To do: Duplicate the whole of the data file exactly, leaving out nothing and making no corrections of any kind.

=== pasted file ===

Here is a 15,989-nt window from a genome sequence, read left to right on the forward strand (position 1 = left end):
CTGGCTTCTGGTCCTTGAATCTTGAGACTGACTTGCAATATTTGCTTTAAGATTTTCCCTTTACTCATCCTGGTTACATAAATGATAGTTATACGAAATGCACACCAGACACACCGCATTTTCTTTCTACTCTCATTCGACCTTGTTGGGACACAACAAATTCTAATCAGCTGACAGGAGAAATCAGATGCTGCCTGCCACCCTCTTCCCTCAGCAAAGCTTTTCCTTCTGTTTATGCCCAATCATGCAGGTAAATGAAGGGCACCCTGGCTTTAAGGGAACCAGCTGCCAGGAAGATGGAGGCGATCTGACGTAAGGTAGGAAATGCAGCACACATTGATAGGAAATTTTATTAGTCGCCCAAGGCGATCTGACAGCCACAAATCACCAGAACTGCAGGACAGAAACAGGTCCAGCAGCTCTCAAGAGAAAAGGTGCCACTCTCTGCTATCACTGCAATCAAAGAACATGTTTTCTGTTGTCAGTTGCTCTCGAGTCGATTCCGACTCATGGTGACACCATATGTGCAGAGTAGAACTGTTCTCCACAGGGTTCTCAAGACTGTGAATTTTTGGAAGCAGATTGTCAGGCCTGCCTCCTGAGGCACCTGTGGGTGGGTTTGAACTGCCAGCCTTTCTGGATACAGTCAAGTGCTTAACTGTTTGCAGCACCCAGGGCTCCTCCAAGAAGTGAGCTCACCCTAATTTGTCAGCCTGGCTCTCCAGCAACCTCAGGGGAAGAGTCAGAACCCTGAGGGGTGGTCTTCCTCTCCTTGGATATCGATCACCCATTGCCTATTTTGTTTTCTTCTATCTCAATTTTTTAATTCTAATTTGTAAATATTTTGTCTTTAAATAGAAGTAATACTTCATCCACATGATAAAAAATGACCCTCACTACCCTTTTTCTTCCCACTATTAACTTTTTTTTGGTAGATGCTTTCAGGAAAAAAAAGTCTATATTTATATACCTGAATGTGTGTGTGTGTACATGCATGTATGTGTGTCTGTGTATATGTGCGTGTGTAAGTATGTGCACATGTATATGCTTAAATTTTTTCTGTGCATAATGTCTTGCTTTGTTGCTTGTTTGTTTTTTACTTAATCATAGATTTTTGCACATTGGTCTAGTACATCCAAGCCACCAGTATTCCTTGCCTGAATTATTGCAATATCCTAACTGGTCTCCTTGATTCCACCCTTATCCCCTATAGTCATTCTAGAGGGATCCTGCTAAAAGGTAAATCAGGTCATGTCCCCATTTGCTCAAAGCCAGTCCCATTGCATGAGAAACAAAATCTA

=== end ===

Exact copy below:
Here is a 15,989-nt window from a genome sequence, read left to right on the forward strand (position 1 = left end):
CTGGCTTCTGGTCCTTGAATCTTGAGACTGACTTGCAATATTTGCTTTAAGATTTTCCCTTTACTCATCCTGGTTACATAAATGATAGTTATACGAAATGCACACCAGACACACCGCATTTTCTTTCTACTCTCATTCGACCTTGTTGGGACACAACAAATTCTAATCAGCTGACAGGAGAAATCAGATGCTGCCTGCCACCCTCTTCCCTCAGCAAAGCTTTTCCTTCTGTTTATGCCCAATCATGCAGGTAAATGAAGGGCACCCTGGCTTTAAGGGAACCAGCTGCCAGGAAGATGGAGGCGATCTGACGTAAGGTAGGAAATGCAGCACACATTGATAGGAAATTTTATTAGTCGCCCAAGGCGATCTGACAGCCACAAATCACCAGAACTGCAGGACAGAAACAGGTCCAGCAGCTCTCAAGAGAAAAGGTGCCACTCTCTGCTATCACTGCAATCAAAGAACATGTTTTCTGTTGTCAGTTGCTCTCGAGTCGATTCCGACTCATGGTGACACCATATGTGCAGAGTAGAACTGTTCTCCACAGGGTTCTCAAGACTGTGAATTTTTGGAAGCAGATTGTCAGGCCTGCCTCCTGAGGCACCTGTGGGTGGGTTTGAACTGCCAGCCTTTCTGGATACAGTCAAGTGCTTAACTGTTTGCAGCACCCAGGGCTCCTCCAAGAAGTGAGCTCACCCTAATTTGTCAGCCTGGCTCTCCAGCAACCTCAGGGGAAGAGTCAGAACCCTGAGGGGTGGTCTTCCTCTCCTTGGATATCGATCACCCATTGCCTATTTTGTTTTCTTCTATCTCAATTTTTTAATTCTAATTTGTAAATATTTTGTCTTTAAATAGAAGTAATACTTCATCCACATGATAAAAAATGACCCTCACTACCCTTTTTCTTCCCACTATTAACTTTTTTTTGGTAGATGCTTTCAGGAAAAAAAAGTCTATATTTATATACCTGAATGTGTGTGTGTGTACATGCATGTATGTGTGTCTGTGTATATGTGCGTGTGTAAGTATGTGCACATGTATATGCTTAAATTTTTTCTGTGCATAATGTCTTGCTTTGTTGCTTGTTTGTTTTTTACTTAATCATAGATTTTTGCACATTGGTCTAGTACATCCAAGCCACCAGTATTCCTTGCCTGAATTATTGCAATATCCTAACTGGTCTCCTTGATTCCACCCTTATCCCCTATAGTCATTCTAGAGGGATCCTGCTAAAAGGTAAATCAGGTCATGTCCCCATTTGCTCAAAGCCAGTCCCATTGCATGAGAAACAAAATCTA